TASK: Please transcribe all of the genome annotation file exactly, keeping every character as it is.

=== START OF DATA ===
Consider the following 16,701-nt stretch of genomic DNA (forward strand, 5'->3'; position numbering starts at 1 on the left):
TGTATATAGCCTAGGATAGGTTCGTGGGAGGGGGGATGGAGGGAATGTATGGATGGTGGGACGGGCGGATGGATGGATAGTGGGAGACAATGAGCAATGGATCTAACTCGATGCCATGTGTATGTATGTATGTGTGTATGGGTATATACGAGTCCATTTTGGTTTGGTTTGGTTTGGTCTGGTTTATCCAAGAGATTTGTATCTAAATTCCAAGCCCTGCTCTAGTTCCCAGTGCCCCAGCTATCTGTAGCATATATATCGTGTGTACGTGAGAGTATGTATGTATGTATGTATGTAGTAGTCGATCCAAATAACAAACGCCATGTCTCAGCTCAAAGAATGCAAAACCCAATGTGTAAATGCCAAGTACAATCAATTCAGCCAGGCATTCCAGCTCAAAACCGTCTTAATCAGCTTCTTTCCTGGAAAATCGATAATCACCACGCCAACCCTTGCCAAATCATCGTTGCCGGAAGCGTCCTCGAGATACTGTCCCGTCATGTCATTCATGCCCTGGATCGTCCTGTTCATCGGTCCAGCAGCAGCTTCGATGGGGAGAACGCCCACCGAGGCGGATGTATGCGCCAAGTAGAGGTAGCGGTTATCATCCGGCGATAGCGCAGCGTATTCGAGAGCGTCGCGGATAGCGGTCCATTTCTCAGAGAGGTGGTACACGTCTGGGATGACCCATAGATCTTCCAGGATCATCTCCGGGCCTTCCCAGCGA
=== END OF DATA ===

Consider the following 16,701-nt stretch of genomic DNA (forward strand, 5'->3'; position numbering starts at 1 on the left):
TGTATATAGCCTAGGATAGGTTCGTGGGAGGGGGGATGGAGGGAATGTATGGATGGTGGGACGGGCGGATGGATGGATAGTGGGAGACAATGAGCAATGGATCTAACTCGATGCCATGTGTATGTATGTATGTGTGTATGGGTATATACGAGTCCATTTTGGTTTGGTTTGGTTTGGTCTGGTTTATCCAAGAGATTTGTATCTAAATTCCAAGCCCTGCTCTAGTTCCCAGTGCCCCAGCTATCTGTAGCATATATATCGTGTGTACGTGAGAGTATGTATGTATGTATGTATGTAGTAGTCGATCCAAATAACAAACGCCATGTCTCAGCTCAAAGAATGCAAAACCCAATGTGTAAATGCCAAGTACAATCAATTCAGCCAGGCATTCCAGCTCAAAACCGTCTTAATCAGCTTCTTTCCTGGAAAATCGATAATCACCACGCCAACCCTTGCCAAATCATCGTTGCCGGAAGCGTCCTCGAGATACTGTCCCGTCATGTCATTCATGCCCTGGATCGTCCTGTTCATCGGTCCAGCAGCAGCTTCGATGGGGAGAACGCCCACCGAGGCGGATGTATGCGCCAAGTAGAGGTAGCGGTTATCATCCGGCGATAGCGCAGCGTATTCGAGAGCGTCGCGGATAGCGGTCCATTTCTCAGAGAGGTGGTACACGTCTGGGATGACCCATAGATCTTCCAGGATCATCTCCGGGCCTTCCCAGCGA